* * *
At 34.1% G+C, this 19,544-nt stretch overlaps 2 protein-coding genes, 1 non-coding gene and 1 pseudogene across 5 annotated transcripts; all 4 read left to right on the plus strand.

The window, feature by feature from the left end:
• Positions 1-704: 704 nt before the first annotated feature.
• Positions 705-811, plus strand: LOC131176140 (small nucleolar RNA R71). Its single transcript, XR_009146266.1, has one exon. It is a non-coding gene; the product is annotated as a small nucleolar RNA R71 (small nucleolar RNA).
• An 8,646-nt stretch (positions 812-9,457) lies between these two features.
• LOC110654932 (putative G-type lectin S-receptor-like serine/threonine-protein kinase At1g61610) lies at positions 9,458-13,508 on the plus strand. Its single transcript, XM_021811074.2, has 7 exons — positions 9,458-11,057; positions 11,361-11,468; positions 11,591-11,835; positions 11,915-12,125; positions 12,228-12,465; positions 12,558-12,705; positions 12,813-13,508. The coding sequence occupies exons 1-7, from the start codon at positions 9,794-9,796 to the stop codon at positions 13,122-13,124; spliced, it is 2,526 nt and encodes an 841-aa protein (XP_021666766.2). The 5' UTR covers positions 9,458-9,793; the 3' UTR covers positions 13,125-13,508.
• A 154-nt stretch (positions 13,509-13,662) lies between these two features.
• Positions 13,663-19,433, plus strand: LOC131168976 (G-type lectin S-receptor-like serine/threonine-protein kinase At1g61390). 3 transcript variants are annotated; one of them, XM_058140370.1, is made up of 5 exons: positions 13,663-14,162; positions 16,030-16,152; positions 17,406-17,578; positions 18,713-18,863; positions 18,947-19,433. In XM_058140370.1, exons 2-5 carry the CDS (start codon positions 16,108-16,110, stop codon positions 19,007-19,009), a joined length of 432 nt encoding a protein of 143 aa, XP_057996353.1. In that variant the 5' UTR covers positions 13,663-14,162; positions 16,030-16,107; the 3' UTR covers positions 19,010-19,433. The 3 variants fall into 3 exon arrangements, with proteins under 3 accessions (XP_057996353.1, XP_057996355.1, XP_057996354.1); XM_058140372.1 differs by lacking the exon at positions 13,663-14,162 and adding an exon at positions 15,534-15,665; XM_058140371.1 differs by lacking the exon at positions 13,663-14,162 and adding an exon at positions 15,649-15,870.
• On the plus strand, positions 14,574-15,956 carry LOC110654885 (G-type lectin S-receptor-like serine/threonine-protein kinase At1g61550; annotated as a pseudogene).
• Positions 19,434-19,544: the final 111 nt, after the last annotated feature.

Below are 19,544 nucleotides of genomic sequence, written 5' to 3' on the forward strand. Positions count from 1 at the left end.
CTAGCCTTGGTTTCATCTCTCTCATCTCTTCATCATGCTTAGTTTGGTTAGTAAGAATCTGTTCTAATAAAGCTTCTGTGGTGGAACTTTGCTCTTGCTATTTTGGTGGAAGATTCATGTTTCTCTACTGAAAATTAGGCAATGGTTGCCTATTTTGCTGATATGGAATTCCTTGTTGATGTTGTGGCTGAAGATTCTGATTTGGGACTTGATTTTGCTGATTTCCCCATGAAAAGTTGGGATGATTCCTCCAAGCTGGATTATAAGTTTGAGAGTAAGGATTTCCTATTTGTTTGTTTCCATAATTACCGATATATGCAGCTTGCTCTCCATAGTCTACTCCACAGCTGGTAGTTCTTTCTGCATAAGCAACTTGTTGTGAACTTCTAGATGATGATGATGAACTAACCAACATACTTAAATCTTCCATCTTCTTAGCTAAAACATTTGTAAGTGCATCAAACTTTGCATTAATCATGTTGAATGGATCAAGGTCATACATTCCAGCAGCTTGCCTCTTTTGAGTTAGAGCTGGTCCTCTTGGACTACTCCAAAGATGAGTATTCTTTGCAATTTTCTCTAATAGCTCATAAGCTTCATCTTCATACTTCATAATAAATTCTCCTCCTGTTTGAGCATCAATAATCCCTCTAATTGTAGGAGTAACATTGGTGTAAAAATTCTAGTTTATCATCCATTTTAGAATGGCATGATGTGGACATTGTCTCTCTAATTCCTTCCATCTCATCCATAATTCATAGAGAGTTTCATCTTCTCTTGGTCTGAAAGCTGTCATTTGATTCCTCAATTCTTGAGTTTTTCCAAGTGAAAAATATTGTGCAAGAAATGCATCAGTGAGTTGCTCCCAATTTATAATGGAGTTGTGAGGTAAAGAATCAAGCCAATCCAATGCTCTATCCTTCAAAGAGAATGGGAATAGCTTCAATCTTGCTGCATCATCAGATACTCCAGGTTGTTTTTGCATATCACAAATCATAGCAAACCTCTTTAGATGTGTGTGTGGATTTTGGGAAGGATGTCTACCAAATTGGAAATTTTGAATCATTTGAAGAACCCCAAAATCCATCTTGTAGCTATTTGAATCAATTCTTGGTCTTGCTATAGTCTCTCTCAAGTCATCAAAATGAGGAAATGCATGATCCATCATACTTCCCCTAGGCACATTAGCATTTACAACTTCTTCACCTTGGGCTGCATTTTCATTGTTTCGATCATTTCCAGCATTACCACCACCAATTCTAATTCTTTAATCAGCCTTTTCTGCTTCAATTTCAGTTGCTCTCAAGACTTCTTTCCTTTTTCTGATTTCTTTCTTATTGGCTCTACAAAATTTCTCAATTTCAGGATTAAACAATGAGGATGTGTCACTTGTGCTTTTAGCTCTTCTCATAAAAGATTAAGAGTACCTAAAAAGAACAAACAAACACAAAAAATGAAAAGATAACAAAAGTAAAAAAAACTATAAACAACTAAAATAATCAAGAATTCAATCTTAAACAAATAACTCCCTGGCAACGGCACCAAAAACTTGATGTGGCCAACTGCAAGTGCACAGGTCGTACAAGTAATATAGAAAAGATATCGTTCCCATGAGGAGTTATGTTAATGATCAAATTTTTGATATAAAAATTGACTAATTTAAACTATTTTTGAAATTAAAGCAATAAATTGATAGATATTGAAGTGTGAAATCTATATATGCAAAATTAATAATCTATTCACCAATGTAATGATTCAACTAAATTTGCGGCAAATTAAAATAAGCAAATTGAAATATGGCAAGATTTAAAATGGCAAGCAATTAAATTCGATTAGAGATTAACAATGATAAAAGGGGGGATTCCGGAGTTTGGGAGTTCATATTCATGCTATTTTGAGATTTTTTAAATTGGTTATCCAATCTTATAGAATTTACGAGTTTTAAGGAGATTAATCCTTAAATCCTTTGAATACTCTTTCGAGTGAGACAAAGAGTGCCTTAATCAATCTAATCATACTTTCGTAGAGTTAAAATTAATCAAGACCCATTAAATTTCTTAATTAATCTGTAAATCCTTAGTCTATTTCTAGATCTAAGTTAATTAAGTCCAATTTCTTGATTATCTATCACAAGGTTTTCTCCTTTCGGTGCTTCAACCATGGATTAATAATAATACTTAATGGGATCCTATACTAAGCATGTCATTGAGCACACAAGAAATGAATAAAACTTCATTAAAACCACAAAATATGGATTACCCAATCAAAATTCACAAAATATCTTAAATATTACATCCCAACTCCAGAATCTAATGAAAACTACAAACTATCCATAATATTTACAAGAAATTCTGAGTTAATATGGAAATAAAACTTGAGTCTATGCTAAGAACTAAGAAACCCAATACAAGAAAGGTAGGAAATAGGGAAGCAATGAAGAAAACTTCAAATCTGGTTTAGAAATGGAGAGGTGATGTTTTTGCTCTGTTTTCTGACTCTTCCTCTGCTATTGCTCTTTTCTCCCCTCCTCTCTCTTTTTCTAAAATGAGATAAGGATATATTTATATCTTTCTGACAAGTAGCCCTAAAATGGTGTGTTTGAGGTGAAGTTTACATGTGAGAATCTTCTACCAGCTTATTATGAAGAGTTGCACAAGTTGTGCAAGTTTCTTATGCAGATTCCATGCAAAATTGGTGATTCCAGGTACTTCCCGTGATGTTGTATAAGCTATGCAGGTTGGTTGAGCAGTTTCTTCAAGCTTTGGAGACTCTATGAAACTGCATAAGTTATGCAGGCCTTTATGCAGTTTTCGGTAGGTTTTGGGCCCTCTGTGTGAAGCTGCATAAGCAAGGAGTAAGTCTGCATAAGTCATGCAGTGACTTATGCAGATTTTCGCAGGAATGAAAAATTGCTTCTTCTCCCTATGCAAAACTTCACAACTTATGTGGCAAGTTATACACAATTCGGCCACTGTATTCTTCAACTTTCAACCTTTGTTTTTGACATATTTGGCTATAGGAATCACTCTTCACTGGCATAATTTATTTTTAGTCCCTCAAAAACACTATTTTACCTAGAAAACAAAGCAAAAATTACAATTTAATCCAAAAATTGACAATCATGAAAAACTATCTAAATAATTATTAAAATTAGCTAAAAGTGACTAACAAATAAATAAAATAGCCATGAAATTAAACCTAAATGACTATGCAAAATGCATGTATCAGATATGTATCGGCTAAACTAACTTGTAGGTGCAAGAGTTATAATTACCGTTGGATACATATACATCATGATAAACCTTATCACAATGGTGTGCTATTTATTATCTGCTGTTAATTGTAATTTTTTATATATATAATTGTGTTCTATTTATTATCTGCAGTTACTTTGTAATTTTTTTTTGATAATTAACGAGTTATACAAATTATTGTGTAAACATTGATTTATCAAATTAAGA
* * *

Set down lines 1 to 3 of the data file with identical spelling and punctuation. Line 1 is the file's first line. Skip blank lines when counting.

At 34.1% G+C, this 19,544-nt stretch overlaps 2 protein-coding genes, 1 non-coding gene and 1 pseudogene across 5 annotated transcripts; all 4 read left to right on the plus strand.

The window, feature by feature from the left end:
• Positions 1-704: 704 nt before the first annotated feature.